Public Health England (PHE) is cheering about a significant fall in the number of antibiotic prescriptions in England over the five years between 2014 and 2019, when it has dropped by 17%. However, with more and more bacterial infections showing antibiotic resistance every single year, there is no room for complacency.
The only way out is for the public to join the fight by not taking antibiotics for minor infections. Says PHE’s Susan Hopkins, “Taking antibiotics when you don't need them is not a harmless act – it can have grave consequences for you and your family's health, now and in the future.”
Why are scientists growingly concerned about global antibiotic overuse? Expert Helen Stokes-Lampard says, “Antibiotics can be lifesaving drugs but when bacteria become resistant to them – as they increasingly are – they will cease to work, and in many cases we will then have no viable therapeutic alternative, which could be disastrous for the patients affected.”
In just the last year – 2017 to 2018 – the number of antibiotic-resistant infections rose by 9% to hit a high of almost 61,000. In fact, over the same five-year period, says PHE, there were at least a third more of the most serious infections, namely, bloodstream infection with antibiotic-resistant bacteria, most commonly with the gut bacterium called Escherichia coli.
Escherichia coli bacterium, E.coli, gram-negative rod-shaped bacteria, part of intestinal normal flora and causative agent of diarrhea and inflammations of different location, 3D illustration Credit: Kateryna Kon / Shutterstock
Antibiotics and resistance
Antibiotics are powerful cell toxins that affect bacterial growth and/or proliferation, with relative selectivity. They go back all the way to penicillin, the first wonder drug to be discovered, and have been game-changers in infection control ever since. They are essential when it comes to the treatment of serious bacterial infections like sepsis, pneumonia and meningitis, which can easily be fatal if not properly treated. However, they don’t need to be used on a routine basis for simpler infections such as a cough, a sore throat or a earache – the body can usually take care of these on its own. Such infections are described as self-limiting, and do not require antibiotic therapy.
But what’s wrong with popping an antibiotic unnecessarily? Plenty, it turns out. Every antibiotic kills more or less bacteria of the type it is supposed to. However, there are always some survivors, due to the presence of certain bacterial genes that help the microbes to bypass the mechanism used by the antibiotic to suppress or kill them. This is what leads to drug resistance. To make things worse, these genes tend to get shared around between different bacteria, making each species resistant to many more types of antibiotics.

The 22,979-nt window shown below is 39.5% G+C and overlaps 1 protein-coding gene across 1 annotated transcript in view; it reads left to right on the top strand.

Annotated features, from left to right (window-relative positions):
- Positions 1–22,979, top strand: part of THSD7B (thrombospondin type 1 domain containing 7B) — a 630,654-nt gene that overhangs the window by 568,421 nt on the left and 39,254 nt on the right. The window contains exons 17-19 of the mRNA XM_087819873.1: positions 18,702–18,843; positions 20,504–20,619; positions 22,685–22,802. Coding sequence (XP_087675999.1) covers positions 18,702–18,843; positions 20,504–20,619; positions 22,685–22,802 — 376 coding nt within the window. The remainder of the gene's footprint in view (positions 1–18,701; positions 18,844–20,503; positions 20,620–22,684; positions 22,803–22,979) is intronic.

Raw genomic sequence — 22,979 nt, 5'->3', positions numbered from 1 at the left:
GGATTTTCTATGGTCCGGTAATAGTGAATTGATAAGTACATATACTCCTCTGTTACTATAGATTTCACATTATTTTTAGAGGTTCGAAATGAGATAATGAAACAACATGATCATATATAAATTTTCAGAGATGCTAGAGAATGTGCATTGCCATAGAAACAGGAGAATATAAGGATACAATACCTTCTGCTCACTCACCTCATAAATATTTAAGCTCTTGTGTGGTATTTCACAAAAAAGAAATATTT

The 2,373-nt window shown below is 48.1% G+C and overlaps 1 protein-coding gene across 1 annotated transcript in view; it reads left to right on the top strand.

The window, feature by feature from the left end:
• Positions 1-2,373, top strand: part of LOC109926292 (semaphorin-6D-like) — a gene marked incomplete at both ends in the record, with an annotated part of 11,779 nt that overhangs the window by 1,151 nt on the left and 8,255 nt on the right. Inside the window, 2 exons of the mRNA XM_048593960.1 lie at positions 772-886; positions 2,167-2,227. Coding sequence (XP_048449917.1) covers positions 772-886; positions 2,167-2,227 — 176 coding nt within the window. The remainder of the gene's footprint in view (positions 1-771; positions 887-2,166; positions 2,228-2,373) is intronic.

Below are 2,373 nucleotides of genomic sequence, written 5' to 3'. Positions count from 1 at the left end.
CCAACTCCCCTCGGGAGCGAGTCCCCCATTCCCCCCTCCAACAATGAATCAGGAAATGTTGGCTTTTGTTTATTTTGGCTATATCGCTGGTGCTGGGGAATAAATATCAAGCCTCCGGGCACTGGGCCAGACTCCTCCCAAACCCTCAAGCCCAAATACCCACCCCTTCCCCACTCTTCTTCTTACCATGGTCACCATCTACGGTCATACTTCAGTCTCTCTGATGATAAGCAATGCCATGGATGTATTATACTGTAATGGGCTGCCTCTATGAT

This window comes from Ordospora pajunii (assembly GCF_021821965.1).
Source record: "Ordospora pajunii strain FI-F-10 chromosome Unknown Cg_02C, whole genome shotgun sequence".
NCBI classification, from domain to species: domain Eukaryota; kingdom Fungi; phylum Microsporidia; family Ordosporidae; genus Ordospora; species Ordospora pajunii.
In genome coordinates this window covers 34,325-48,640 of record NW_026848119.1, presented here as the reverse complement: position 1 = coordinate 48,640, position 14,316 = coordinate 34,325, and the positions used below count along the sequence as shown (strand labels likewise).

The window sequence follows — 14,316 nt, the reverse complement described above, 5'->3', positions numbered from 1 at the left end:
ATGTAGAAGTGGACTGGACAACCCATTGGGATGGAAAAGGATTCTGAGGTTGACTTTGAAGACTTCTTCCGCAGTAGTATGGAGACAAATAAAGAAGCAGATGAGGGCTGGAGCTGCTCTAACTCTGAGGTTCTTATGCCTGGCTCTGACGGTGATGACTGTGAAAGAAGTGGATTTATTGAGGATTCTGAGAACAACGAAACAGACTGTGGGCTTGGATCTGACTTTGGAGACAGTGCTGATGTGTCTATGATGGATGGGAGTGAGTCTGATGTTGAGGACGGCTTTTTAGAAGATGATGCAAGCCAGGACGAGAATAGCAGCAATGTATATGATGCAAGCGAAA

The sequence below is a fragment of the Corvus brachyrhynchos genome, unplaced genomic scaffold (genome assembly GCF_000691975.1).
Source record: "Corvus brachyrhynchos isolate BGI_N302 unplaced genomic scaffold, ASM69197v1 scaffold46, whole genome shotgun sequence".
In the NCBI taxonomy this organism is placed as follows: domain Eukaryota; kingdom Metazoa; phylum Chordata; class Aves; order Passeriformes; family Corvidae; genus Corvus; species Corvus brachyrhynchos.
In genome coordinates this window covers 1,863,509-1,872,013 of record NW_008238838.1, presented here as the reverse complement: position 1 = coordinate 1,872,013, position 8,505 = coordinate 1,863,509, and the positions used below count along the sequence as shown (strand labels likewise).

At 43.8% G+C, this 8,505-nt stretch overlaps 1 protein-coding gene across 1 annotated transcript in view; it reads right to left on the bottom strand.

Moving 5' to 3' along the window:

What this means is that we are finally left without too many options when it comes to treating such infections.
When antibiotics are overused, the number of these resistant bacteria can overwhelm the normal susceptible bacteria in the population – which means they are free to infect more and more people. And these infections are not easily cured at all.
What we can do
Describing this as a “worrying” trend, Hopkins says, “We want the public to join us in tackling antibiotic resistance by listening to your GP, pharmacist or nurse's advice and only taking antibiotics when necessary.”
The public health agency said it had not found that reducing antibiotic use had resulted in more cases of serious infection requiring hospitalization. Instead, she said, praising GPs for working to reduce antibiotic use wisely, the “positive steps” taken had resulted in less antibiotic use without delaying recovery from infection. Such efforts resulted in a 6% fall in prescriptions by 2016, and the present 17% reduction by 2018.
The rates of antibiotic prescription declined from 750 to 624 prescriptions per 1,000 people per year, over five years, most markedly in people under 65. At the same time, the number of dental antibiotics was less by over a quarter. The UK government is committed to bring about a further 15% fall in January, part of a larger plan to reduce antibiotic resistance over the next two decades.
The PHE is starting up its third Keep Antibiotics Working campaign, to educate people about antibiotic resistance and to encourage them to listen to their healthcare provider when advised not to use these drugs in certain situations. This is good advice for people everywhere, as well as for their doctors. In fact, it is the only way to make sure antibiotics will be available in future to treat the more serious and potentially crippling or lethal infections.
Says Chris Whitty (Chief Medical Officer of the UK), “The decrease in consumption of antibiotics is good news but the rise in resistant infections shows the threat is increasing and so there is more to be done. Antibiotic resistance is not just a matter for clinicians - the public also have a crucial role to play in helping to preserve these vital medicines.”